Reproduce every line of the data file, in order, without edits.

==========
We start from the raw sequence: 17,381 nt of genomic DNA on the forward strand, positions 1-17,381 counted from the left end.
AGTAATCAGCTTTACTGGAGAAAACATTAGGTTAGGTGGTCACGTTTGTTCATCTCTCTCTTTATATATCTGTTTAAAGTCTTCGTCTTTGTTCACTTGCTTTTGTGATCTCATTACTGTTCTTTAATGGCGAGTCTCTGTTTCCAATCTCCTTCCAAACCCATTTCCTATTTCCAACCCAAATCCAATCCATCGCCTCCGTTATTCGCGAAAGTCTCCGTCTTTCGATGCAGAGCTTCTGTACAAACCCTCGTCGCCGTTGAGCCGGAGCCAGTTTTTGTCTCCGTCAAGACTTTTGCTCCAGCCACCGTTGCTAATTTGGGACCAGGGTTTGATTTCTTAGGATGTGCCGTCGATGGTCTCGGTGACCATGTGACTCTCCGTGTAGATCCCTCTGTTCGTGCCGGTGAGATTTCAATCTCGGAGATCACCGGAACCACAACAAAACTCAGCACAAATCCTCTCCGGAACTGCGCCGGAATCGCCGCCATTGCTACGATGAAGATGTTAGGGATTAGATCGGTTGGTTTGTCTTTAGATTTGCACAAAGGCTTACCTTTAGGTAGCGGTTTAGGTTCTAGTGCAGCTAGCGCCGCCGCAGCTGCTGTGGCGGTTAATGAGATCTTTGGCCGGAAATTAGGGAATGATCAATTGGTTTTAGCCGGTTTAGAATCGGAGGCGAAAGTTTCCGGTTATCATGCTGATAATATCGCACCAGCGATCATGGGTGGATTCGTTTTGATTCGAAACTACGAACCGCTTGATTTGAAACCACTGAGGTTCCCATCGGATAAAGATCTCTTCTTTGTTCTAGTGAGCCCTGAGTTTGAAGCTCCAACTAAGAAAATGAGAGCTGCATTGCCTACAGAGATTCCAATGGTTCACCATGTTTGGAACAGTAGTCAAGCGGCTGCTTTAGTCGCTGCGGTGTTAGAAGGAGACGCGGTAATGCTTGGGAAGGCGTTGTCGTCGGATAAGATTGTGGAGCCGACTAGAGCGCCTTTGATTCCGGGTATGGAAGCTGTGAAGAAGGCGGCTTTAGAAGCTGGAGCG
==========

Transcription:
We start from the raw sequence: 17,381 nt of genomic DNA on the forward strand, positions 1-17,381 counted from the left end.
AGTAATCAGCTTTACTGGAGAAAACATTAGGTTAGGTGGTCACGTTTGTTCATCTCTCTCTTTATATATCTGTTTAAAGTCTTCGTCTTTGTTCACTTGCTTTTGTGATCTCATTACTGTTCTTTAATGGCGAGTCTCTGTTTCCAATCTCCTTCCAAACCCATTTCCTATTTCCAACCCAAATCCAATCCATCGCCTCCGTTATTCGCGAAAGTCTCCGTCTTTCGATGCAGAGCTTCTGTACAAACCCTCGTCGCCGTTGAGCCGGAGCCAGTTTTTGTCTCCGTCAAGACTTTTGCTCCAGCCACCGTTGCTAATTTGGGACCAGGGTTTGATTTCTTAGGATGTGCCGTCGATGGTCTCGGTGACCATGTGACTCTCCGTGTAGATCCCTCTGTTCGTGCCGGTGAGATTTCAATCTCGGAGATCACCGGAACCACAACAAAACTCAGCACAAATCCTCTCCGGAACTGCGCCGGAATCGCCGCCATTGCTACGATGAAGATGTTAGGGATTAGATCGGTTGGTTTGTCTTTAGATTTGCACAAAGGCTTACCTTTAGGTAGCGGTTTAGGTTCTAGTGCAGCTAGCGCCGCCGCAGCTGCTGTGGCGGTTAATGAGATCTTTGGCCGGAAATTAGGGAATGATCAATTGGTTTTAGCCGGTTTAGAATCGGAGGCGAAAGTTTCCGGTTATCATGCTGATAATATCGCACCAGCGATCATGGGTGGATTCGTTTTGATTCGAAACTACGAACCGCTTGATTTGAAACCACTGAGGTTCCCATCGGATAAAGATCTCTTCTTTGTTCTAGTGAGCCCTGAGTTTGAAGCTCCAACTAAGAAAATGAGAGCTGCATTGCCTACAGAGATTCCAATGGTTCACCATGTTTGGAACAGTAGTCAAGCGGCTGCTTTAGTCGCTGCGGTGTTAGAAGGAGACGCGGTAATGCTTGGGAAGGCGTTGTCGTCGGATAAGATTGTGGAGCCGACTAGAGCGCCTTTGATTCCGGGTATGGAAGCTGTGAAGAAGGCGGCTTTAGAAGCTGGAGCG